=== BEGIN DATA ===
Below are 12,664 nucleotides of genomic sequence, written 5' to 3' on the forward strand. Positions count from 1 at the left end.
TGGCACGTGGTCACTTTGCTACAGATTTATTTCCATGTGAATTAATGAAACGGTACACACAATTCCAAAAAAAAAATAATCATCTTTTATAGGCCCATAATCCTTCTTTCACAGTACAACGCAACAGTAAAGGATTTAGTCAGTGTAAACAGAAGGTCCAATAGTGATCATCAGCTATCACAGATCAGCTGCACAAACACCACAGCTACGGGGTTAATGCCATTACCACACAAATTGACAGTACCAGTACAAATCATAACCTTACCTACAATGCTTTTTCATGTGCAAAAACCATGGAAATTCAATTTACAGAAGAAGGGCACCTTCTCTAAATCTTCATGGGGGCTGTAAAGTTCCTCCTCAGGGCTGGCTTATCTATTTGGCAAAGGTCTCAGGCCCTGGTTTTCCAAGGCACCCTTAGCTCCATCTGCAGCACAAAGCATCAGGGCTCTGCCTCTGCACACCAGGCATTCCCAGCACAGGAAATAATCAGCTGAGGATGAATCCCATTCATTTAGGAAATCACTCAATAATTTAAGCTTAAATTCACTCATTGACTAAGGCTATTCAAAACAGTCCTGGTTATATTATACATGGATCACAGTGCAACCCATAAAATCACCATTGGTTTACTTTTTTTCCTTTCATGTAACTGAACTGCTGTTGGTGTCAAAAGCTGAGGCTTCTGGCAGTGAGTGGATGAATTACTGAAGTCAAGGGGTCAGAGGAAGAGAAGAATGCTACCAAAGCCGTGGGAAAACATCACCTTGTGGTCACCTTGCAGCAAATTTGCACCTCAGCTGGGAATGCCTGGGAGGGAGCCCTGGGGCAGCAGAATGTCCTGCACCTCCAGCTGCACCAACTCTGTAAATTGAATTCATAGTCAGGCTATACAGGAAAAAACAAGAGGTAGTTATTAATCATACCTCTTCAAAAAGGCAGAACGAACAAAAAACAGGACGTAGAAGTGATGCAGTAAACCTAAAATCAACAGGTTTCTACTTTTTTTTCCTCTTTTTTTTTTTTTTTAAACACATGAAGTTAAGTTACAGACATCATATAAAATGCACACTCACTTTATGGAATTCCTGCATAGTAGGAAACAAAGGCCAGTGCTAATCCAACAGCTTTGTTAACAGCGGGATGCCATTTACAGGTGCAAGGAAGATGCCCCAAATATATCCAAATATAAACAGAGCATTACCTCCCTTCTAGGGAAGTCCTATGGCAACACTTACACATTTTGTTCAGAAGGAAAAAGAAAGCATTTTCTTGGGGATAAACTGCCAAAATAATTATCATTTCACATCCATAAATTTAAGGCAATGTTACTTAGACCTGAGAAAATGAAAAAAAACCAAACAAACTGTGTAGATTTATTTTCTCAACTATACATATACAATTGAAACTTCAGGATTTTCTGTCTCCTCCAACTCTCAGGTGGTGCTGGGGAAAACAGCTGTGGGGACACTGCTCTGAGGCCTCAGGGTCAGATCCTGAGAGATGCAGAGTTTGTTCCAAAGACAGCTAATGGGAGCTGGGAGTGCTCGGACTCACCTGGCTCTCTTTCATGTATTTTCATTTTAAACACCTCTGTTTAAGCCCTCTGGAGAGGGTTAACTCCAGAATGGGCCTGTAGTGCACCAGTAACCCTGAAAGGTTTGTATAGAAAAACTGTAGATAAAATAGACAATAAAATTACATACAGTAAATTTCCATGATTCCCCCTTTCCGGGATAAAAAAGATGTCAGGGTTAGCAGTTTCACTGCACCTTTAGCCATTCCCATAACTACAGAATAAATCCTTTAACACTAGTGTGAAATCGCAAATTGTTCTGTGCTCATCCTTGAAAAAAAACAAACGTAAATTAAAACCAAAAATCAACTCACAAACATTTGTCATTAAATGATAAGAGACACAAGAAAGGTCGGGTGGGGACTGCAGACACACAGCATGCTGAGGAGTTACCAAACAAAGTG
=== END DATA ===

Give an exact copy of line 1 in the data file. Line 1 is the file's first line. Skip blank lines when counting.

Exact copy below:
Below are 12,664 nucleotides of genomic sequence, written 5' to 3' on the forward strand. Positions count from 1 at the left end.